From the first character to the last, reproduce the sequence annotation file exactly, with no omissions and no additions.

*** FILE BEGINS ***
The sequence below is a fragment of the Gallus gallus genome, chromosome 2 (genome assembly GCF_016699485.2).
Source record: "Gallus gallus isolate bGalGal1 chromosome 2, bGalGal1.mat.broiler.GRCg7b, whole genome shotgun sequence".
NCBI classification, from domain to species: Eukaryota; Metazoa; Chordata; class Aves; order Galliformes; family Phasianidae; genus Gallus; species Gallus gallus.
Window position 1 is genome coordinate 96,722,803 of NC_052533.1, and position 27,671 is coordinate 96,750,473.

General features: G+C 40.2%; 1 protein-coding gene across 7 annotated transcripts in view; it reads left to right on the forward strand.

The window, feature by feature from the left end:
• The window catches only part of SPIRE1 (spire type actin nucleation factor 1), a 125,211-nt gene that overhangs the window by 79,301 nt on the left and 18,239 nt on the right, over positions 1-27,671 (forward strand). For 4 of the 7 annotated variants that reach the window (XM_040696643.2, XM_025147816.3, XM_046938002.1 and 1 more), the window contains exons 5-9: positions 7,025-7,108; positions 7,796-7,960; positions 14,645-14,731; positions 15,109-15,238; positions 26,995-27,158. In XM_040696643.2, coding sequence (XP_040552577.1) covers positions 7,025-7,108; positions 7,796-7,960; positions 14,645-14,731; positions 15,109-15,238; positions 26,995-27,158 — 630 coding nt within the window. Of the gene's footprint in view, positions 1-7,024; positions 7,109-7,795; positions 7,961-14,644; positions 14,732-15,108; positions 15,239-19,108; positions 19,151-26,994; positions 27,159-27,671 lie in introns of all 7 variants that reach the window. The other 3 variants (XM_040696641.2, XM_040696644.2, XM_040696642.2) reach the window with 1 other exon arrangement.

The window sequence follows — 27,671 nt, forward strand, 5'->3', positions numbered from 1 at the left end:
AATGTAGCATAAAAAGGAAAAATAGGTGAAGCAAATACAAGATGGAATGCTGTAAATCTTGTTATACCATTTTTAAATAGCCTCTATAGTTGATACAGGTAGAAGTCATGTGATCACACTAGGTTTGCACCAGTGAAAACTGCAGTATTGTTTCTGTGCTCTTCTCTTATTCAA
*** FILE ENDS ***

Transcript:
The sequence below is a fragment of the Gallus gallus genome, chromosome 2 (genome assembly GCF_016699485.2).
Source record: "Gallus gallus isolate bGalGal1 chromosome 2, bGalGal1.mat.broiler.GRCg7b, whole genome shotgun sequence".
NCBI classification, from domain to species: Eukaryota; Metazoa; Chordata; class Aves; order Galliformes; family Phasianidae; genus Gallus; species Gallus gallus.
Window position 1 is genome coordinate 96,722,803 of NC_052533.1, and position 27,671 is coordinate 96,750,473.

General features: G+C 40.2%; 1 protein-coding gene across 7 annotated transcripts in view; it reads left to right on the forward strand.

The window, feature by feature from the left end:
• The window catches only part of SPIRE1 (spire type actin nucleation factor 1), a 125,211-nt gene that overhangs the window by 79,301 nt on the left and 18,239 nt on the right, over positions 1-27,671 (forward strand). For 4 of the 7 annotated variants that reach the window (XM_040696643.2, XM_025147816.3, XM_046938002.1 and 1 more), the window contains exons 5-9: positions 7,025-7,108; positions 7,796-7,960; positions 14,645-14,731; positions 15,109-15,238; positions 26,995-27,158. In XM_040696643.2, coding sequence (XP_040552577.1) covers positions 7,025-7,108; positions 7,796-7,960; positions 14,645-14,731; positions 15,109-15,238; positions 26,995-27,158 — 630 coding nt within the window. Of the gene's footprint in view, positions 1-7,024; positions 7,109-7,795; positions 7,961-14,644; positions 14,732-15,108; positions 15,239-19,108; positions 19,151-26,994; positions 27,159-27,671 lie in introns of all 7 variants that reach the window. The other 3 variants (XM_040696641.2, XM_040696644.2, XM_040696642.2) reach the window with 1 other exon arrangement.

The window sequence follows — 27,671 nt, forward strand, 5'->3', positions numbered from 1 at the left end:
AATGTAGCATAAAAAGGAAAAATAGGTGAAGCAAATACAAGATGGAATGCTGTAAATCTTGTTATACCATTTTTAAATAGCCTCTATAGTTGATACAGGTAGAAGTCATGTGATCACACTAGGTTTGCACCAGTGAAAACTGCAGTATTGTTTCTGTGCTCTTCTCTTATTCAA